Aggressive invasion of floating water hyacinth has always been a big problem in Tropical countries, including Thailand. The ever growing amount of water hyacinth has polluted and block the flow of water in many rivers. A current solution for this problem is removal of water hyacinth from the rivers which basically harvest the plants from the rivers and dispose them someplace else. As stated, they are just plain and temporarily solutions, so such a problem still persists as time passes. My idea is to make use of what is so called "natural waste" and turn them into marketable goods which could yield income for local villages in Thailand. Water hyacinth is known for its elastic yet tough property which could be turned into green fibers for handicrafts and artifacts, either by the water hyacinth itself or the combination with other materials. My goal is to encourage Thai local villages who have different skill sets and spare time to get together and create something valuable from such material. And design could play an important role to make that "something" special so it would stand out of the crowd. This project is conducted through collaboration with Ban-Aoy handicraft group in Thailand. I believe that a combination of my research and their local wisdom could yield something significant. Not only that I will improve the design and aesthetic of current products made from water hyacinth, but I will also develop new ways of using the natural fiber to create brand new products as well.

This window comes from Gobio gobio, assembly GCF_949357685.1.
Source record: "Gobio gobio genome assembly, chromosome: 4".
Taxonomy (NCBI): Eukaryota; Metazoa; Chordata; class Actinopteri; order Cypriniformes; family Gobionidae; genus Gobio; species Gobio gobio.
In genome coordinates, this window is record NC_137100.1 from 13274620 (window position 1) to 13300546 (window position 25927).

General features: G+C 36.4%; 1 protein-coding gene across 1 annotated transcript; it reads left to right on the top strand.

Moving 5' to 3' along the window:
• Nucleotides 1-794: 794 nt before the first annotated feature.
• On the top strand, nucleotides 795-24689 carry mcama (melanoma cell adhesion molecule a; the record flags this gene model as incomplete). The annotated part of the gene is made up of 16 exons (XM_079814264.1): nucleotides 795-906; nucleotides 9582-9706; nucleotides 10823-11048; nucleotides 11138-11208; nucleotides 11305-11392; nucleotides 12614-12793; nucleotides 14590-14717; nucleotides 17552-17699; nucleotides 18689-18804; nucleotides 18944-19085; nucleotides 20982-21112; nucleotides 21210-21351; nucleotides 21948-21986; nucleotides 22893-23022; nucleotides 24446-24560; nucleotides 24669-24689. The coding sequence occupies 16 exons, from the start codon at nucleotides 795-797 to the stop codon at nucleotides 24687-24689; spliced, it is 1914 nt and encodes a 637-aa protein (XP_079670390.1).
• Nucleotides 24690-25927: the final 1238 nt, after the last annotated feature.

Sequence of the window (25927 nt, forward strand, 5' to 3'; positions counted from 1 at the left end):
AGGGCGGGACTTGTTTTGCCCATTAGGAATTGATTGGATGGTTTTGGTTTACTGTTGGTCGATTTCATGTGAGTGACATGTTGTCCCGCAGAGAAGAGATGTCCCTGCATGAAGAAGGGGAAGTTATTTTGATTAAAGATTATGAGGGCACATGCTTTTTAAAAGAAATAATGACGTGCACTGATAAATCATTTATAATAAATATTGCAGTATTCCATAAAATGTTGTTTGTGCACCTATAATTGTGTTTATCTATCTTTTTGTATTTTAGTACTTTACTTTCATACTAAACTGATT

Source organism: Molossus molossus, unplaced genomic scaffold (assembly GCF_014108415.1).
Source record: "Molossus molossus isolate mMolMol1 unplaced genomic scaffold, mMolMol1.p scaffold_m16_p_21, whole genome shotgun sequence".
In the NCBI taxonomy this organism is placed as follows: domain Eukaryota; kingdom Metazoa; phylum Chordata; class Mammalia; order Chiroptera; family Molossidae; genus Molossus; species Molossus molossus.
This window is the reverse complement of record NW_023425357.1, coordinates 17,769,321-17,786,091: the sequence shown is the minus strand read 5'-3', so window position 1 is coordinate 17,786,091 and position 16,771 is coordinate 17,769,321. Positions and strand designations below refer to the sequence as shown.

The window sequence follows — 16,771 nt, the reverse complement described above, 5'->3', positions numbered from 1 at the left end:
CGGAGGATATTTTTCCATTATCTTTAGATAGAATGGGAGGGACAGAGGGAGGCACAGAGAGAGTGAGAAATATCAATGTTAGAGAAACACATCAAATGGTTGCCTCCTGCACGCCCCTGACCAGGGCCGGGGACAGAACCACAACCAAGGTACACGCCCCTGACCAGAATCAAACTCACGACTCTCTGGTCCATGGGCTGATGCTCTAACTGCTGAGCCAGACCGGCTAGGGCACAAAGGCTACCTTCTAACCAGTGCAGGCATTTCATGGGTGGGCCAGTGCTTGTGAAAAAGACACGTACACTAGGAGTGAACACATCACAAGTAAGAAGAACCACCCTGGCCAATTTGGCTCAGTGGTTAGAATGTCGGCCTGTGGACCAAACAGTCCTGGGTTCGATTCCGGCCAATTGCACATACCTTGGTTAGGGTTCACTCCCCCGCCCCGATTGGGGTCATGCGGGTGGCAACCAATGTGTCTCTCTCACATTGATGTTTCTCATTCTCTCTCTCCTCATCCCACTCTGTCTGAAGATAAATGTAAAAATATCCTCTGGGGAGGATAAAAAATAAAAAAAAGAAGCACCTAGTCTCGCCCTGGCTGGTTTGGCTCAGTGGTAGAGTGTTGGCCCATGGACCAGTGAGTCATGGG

Library of Congress Subject Headings

Water hyacinth craft--Thailand; Water hyacinth--Environmental aspects

Publication Date


Document Type


Student Type


Degree Name

Industrial Design (MFA)

Department, Program, or Center

School of Design (CIAS)


Stan Rickel

Advisor/Committee Member

Dan Harel

Advisor/Committee Member

Marissa Tirone


Physical copy available from RIT's Wallace Library at TT877.8 .K43 2015


RIT – Main Campus

Plan Codes